wed 19/06/2019

Boardwalk Empire, Series 5, Sky Atlantic | reviews, news & interviews

Boardwalk Empire, Series 5, Sky Atlantic

Boardwalk Empire, Series 5, Sky Atlantic

Final season opener suffers from sensory overload

Hasta la vista, baby: Cuban intrigue for Nucky Thompson (Steve Buscemi) and Sally Wheet (Patricia Arquette)

Fans of this dense and rewarding odyssey of Prohibition and American gangsterism are doubtless still reeling from the news that its fifth series will be the last, despite the riotous applause which greeted series four. This unwelcome state of affairs perhaps accounted for the vaguely dissociated and dream-like quality of this season opener, which was as much concerned with filling in some of Nucky Thompson's early history as with driving the plot forward into the 1930s.

An opening sequence set in 1884, of young boys diving into the sea to catch gold coins flung from the Atlantic City pier by the city fatcats (principally, the young version of the despicable Commodore, so ably embodied in his toxic dotage by Dabney Coleman), was a telling metaphor for the generational power struggles, greed and ambition which continue to shape the story. The tale-within-a-tale of how the young Nucky got lucky enough to find a $50 note inside a rich man's hat, only to grasp that he could leverage it into something even more valuable by returning it to its owner in a theatrical display of honesty and loyalty, flashlit the way Nucky's innate gift for long-term planning has always allowed him to outwit rivals like Arnold Rothstein or the grotesque Gyp Rosetti (below, Vincent Piazza as Lucky Luciano).

His brain was whirring away again as we jumped back to the show's present day of 1931, seven years after the ending of series four. We found Nucky (a haggard and desiccated Steve Buscemi) and girlfriend Sally Wheet (Patricia Arquette) bathed in the golden Caribbean light of Havana. Foreseeing the imminent end of Prohibition, prescient Nucky was busily inveigling a US senator into his scheme to become the sole importer of Bacardi rum into the USA, a coup which could give him a leg up towards becoming almost a respectable businessman.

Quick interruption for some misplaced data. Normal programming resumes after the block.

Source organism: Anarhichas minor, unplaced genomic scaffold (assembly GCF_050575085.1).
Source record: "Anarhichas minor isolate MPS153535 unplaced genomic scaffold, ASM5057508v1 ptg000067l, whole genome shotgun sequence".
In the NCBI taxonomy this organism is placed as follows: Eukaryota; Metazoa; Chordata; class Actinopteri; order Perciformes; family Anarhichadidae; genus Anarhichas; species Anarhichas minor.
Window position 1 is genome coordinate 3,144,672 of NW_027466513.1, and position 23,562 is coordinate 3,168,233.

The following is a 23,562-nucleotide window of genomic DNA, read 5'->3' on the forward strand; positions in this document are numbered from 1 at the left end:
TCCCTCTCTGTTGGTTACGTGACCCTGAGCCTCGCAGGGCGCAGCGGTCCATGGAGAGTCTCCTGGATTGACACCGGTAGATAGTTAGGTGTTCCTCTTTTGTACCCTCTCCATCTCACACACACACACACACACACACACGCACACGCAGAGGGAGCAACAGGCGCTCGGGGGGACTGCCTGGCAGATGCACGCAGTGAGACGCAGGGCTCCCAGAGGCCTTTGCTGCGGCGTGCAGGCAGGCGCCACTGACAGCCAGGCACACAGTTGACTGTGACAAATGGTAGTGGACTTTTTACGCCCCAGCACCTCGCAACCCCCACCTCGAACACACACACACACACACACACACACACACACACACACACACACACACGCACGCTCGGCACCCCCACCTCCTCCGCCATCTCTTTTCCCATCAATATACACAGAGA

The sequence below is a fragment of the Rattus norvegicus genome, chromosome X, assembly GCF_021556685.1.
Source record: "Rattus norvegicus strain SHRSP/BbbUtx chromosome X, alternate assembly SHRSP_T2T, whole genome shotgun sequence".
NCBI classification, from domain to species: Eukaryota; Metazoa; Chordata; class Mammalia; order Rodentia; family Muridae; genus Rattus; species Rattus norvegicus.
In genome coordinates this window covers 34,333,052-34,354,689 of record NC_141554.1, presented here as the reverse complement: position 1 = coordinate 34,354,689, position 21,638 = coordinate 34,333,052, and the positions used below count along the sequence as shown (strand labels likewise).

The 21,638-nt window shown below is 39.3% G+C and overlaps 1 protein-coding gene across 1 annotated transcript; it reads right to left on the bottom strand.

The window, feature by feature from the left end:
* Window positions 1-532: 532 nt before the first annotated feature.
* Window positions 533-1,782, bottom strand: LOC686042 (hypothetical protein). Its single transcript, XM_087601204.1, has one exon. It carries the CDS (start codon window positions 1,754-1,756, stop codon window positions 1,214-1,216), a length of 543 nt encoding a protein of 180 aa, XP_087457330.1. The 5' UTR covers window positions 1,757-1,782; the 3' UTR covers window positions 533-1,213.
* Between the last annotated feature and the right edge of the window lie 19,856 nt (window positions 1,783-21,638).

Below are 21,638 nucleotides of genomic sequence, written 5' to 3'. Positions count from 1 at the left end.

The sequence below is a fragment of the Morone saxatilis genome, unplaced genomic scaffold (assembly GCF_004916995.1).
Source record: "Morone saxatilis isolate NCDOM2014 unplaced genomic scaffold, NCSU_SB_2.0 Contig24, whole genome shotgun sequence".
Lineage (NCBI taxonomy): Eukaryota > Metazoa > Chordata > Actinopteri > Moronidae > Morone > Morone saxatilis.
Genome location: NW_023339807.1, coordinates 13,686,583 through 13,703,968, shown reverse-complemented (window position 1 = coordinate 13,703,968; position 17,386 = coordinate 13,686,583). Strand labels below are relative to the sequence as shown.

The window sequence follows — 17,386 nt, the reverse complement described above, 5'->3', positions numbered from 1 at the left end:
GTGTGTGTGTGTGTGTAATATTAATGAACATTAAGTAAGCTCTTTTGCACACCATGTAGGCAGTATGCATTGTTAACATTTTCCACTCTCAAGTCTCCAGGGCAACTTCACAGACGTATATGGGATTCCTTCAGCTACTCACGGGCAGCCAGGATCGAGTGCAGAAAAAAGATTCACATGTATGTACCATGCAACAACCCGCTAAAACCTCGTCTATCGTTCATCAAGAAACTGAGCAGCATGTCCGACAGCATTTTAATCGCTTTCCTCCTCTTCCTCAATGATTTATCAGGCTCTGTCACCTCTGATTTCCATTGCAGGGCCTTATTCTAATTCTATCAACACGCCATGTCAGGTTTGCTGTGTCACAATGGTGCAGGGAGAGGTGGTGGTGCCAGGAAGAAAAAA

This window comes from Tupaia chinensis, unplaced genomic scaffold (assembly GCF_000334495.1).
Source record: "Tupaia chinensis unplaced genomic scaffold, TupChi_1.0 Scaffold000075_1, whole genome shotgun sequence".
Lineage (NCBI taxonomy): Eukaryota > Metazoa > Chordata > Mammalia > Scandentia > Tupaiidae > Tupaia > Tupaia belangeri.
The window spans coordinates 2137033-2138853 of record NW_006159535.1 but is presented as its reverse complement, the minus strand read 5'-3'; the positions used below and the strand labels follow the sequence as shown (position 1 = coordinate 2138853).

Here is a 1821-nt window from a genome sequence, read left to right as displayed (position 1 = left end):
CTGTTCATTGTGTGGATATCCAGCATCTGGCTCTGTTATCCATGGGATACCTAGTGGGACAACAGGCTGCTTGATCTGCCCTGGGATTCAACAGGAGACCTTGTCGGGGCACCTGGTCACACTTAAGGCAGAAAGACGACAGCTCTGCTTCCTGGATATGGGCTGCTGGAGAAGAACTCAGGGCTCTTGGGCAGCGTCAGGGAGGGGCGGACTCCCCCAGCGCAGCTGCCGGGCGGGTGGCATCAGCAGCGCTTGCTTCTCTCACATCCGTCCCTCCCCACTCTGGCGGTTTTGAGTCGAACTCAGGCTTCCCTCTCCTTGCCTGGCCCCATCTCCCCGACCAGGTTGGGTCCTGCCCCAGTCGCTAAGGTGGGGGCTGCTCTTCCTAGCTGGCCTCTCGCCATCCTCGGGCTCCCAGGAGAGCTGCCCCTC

The Cuban interlude, complete with the gruesome thwarting of an assassination attempt against Nucky, could hardly help triggering echoes of the Havana scenes in Godfather II. Indeed, Boardwalk's burgeoning air of a dynastic saga inexorably unfolding down the generations is acquiring ever more Coppola-esque overtones, with its mounting sense of fatalism and depiction of how organised crime grew into a vast parasite leeching off America's body politic.

Still, as it pingponged across the decades, filling us in on the current whereabouts of the major protagonists while offering glimpses into the Thompsons' early years and the relationships between Nucky, his brother Eli and their father Ethan (Ian Hart), this episode had difficulty finding a consistent pace and tone. It felt more like a portmanteau of short stories than a coherent narrative, as if the time lag from the end of the previous series had cut it adrift from all that had gone before. Michael Stuhlbarg's treasurable portrayal of Rothstein seems to have fallen down the crack, since he was killed sometime in the interval.

Not that there was any shortage of action. We caught up with Chalky White (played by Michael K Williams, left), in prison stripes and consigned to a chain gang until he violently busted out. We found the scheming Gillian Darmody (Gretchen Mol) incarcerated in a women's correctional facility, selling sexual favours to the female warden. In the Bronx, the bullet-riddled Joe Masseria has been supplanted by Lucky Luciano (Vincent Piazza), anointed as top boy by Salvatore Maranzano. As Don Salvatore put it: "Kingdoms rise, kingdoms fall. Pretenders reach for the throne but only Caesar can rule." You'll have to wait for episode two to see Stephen Graham's brilliant, berserk Al Capone bounding back across the screen.

The show's air of a dynastic saga unfolding down the generations is acquiring ever more Coppola-esque overtones

rating

Editor Rating: 
3
Average: 3 (1 vote)

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